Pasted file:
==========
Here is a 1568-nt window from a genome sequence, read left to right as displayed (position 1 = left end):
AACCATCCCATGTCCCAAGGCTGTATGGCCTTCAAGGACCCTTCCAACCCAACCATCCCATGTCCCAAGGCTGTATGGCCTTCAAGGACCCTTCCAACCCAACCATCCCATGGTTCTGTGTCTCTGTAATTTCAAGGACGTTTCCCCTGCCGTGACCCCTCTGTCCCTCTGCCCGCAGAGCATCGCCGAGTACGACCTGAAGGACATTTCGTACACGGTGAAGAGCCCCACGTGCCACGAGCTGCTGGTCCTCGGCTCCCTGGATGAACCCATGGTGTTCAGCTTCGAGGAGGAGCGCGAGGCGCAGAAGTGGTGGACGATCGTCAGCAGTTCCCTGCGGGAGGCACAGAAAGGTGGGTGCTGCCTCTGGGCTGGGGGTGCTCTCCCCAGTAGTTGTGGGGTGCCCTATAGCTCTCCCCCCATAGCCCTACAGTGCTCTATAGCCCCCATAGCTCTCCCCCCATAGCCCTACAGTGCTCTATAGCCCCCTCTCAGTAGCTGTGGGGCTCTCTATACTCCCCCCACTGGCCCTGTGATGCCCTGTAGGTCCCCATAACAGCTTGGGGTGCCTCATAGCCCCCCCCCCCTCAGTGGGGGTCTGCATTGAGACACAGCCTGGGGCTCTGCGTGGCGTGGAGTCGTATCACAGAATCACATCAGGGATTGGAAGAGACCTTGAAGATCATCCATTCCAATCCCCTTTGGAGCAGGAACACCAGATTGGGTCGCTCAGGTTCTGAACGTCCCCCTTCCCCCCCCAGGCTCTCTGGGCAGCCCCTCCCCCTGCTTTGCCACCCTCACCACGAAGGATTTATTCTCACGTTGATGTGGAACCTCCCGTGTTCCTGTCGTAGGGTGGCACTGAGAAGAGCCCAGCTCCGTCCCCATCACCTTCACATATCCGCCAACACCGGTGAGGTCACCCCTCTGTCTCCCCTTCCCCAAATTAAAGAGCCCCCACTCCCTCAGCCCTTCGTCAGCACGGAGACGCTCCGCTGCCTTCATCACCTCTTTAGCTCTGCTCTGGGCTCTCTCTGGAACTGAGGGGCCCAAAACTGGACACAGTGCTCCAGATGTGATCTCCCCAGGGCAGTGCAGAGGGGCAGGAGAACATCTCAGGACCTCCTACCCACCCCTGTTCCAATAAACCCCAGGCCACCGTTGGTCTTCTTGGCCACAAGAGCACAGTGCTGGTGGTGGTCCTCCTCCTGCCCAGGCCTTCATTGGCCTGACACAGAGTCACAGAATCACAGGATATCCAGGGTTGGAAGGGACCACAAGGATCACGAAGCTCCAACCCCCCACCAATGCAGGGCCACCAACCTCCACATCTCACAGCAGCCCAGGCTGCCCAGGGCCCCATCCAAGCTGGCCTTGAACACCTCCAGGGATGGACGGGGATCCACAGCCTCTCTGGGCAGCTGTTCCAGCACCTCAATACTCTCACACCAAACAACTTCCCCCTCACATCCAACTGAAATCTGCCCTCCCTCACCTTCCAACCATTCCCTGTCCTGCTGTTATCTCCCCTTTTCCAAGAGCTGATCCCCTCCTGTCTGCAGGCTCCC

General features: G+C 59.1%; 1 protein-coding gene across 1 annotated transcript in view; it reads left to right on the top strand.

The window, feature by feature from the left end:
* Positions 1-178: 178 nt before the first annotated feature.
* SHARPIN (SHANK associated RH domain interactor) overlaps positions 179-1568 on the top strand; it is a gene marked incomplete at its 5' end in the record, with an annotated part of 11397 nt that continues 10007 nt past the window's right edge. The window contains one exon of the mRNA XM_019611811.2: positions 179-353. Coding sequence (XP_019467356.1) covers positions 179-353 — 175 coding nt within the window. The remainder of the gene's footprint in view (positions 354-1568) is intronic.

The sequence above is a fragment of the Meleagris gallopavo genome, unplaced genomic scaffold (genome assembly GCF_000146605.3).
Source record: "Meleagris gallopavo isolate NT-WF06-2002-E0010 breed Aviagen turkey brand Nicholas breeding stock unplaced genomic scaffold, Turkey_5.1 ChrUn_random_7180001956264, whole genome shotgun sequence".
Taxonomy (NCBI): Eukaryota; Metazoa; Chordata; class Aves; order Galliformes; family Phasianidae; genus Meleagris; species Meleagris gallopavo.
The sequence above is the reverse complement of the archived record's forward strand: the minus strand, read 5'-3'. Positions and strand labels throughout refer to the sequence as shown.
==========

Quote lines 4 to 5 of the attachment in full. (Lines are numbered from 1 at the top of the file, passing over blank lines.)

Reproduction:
The window, feature by feature from the left end:
* Positions 1-178: 178 nt before the first annotated feature.